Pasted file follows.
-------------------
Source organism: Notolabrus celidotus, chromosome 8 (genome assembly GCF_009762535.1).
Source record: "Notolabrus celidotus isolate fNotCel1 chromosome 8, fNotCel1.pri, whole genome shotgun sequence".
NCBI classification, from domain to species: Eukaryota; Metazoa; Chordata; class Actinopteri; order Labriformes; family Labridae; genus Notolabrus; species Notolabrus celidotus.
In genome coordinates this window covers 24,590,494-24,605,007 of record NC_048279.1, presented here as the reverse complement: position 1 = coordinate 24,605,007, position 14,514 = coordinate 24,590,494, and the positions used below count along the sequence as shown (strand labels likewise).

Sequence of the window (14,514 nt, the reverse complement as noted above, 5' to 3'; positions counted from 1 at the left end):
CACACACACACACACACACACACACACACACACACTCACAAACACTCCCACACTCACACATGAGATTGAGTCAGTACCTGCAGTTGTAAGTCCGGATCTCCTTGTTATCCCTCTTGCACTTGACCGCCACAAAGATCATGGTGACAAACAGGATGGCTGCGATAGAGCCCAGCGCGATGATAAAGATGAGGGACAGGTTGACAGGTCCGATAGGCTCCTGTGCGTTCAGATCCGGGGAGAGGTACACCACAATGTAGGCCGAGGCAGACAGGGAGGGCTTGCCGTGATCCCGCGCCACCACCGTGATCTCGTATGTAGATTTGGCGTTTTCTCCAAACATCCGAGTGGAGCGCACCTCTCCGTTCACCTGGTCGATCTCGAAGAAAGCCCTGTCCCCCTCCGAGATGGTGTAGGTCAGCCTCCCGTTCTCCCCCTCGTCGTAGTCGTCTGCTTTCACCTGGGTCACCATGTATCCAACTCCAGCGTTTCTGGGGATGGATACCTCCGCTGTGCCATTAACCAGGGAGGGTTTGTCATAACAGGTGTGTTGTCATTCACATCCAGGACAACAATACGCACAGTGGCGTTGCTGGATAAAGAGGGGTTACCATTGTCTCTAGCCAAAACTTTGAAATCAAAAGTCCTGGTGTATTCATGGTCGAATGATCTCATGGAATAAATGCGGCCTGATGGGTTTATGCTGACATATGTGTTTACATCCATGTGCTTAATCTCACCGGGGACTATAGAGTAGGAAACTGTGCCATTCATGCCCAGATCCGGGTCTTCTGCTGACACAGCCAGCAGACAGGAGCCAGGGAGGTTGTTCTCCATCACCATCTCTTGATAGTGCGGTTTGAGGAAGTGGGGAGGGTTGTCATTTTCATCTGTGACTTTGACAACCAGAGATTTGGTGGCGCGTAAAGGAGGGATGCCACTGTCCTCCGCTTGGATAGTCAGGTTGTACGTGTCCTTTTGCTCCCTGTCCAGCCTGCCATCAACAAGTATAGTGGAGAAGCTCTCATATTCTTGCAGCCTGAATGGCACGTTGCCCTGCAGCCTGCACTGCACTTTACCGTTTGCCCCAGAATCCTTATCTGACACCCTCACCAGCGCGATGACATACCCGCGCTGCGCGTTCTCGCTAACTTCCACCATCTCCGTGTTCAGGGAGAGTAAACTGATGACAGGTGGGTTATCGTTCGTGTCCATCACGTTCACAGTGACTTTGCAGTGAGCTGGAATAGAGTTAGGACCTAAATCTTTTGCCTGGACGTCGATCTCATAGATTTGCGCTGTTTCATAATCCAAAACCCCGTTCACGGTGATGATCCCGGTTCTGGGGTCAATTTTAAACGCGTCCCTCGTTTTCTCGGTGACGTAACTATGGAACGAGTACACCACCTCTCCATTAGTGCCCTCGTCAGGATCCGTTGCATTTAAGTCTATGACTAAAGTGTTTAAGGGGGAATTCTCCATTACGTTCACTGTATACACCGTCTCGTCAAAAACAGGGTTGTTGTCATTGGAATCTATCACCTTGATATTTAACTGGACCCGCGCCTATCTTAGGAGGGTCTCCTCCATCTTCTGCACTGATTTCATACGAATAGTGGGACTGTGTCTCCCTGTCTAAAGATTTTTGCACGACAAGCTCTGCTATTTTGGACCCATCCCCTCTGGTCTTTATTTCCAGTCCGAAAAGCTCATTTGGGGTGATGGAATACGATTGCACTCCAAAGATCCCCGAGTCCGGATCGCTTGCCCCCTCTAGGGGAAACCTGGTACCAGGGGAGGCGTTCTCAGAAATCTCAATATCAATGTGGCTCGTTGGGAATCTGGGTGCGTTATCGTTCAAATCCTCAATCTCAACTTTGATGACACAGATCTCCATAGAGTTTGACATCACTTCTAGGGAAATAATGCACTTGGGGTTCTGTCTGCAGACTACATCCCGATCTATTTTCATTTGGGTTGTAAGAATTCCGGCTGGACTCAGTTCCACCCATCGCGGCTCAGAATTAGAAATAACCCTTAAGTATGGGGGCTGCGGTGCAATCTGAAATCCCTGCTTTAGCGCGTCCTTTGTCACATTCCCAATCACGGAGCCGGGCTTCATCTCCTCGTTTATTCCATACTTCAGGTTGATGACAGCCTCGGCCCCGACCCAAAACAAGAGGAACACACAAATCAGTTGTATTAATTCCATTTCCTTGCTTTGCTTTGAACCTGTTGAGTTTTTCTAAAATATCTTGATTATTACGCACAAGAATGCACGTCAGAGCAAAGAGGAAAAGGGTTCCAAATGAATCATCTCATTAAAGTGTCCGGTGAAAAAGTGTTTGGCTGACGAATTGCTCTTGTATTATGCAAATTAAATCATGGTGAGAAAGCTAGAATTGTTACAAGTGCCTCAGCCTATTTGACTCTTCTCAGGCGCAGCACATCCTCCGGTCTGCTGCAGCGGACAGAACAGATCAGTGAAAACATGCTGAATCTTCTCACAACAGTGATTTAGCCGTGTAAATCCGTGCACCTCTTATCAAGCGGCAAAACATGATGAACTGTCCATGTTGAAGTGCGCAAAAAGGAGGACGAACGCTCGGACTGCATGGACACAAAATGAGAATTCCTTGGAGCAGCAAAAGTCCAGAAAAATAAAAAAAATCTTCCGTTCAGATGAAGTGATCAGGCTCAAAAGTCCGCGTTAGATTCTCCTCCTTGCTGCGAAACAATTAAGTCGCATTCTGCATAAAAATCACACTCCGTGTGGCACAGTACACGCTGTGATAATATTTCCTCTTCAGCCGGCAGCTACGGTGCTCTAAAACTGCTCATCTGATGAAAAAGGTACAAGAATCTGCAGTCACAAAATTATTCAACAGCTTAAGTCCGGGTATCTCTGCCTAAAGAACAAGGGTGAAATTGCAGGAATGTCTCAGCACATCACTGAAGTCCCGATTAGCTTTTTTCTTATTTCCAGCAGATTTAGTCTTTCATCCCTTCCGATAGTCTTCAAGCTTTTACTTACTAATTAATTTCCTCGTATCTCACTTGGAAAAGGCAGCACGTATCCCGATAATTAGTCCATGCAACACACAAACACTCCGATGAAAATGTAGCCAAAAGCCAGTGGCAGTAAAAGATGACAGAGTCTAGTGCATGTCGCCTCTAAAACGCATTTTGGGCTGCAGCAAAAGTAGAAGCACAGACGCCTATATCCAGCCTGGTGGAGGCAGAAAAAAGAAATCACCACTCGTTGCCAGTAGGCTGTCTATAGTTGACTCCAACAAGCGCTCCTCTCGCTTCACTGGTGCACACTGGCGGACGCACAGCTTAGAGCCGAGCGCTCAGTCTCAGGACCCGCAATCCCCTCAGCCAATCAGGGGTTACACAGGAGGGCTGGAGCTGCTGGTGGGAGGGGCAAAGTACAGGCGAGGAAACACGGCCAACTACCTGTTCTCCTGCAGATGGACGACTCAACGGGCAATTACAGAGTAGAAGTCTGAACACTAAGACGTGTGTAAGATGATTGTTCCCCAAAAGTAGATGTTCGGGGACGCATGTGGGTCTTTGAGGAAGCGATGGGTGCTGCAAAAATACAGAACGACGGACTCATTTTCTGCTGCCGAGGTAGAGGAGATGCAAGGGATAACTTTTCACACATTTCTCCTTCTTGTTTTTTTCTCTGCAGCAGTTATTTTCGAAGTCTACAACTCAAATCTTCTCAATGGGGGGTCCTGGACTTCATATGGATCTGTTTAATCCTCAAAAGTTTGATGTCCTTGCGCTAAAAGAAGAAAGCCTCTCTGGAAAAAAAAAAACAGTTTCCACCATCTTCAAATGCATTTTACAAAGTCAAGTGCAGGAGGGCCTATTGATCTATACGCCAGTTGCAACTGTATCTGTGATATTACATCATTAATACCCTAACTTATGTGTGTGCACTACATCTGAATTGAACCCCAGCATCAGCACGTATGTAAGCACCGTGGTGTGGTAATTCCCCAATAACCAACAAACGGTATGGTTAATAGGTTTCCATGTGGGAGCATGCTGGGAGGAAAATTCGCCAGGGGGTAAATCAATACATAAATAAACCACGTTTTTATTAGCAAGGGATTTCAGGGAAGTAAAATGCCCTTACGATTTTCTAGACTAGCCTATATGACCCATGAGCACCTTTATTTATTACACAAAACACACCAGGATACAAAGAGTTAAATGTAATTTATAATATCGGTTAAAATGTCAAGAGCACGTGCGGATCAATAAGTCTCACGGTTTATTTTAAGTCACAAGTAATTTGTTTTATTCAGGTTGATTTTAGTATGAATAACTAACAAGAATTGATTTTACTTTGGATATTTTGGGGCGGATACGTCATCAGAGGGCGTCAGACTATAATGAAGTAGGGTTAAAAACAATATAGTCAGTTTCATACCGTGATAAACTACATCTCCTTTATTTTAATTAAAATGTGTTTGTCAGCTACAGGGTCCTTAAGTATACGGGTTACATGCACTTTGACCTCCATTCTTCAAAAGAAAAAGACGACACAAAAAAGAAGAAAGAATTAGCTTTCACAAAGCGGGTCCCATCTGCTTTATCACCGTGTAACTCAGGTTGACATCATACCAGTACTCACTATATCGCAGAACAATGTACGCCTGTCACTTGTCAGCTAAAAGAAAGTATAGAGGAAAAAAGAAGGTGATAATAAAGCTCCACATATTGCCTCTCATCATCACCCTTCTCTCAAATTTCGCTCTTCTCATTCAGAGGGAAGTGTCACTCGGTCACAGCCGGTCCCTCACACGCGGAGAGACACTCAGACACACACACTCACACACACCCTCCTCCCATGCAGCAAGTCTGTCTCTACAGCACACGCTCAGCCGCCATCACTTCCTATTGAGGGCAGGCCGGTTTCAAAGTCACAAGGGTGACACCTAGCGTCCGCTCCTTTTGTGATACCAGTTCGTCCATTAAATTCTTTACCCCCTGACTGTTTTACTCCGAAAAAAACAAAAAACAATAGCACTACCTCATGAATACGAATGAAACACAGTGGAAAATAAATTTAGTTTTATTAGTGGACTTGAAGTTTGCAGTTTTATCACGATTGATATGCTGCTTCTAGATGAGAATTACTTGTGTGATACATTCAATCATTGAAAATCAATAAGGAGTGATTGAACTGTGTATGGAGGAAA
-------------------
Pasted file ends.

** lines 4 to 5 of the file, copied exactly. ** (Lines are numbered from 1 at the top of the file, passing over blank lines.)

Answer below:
In genome coordinates this window covers 24,590,494-24,605,007 of record NC_048279.1, presented here as the reverse complement: position 1 = coordinate 24,605,007, position 14,514 = coordinate 24,590,494, and the positions used below count along the sequence as shown (strand labels likewise).

Sequence of the window (14,514 nt, the reverse complement as noted above, 5' to 3'; positions counted from 1 at the left end):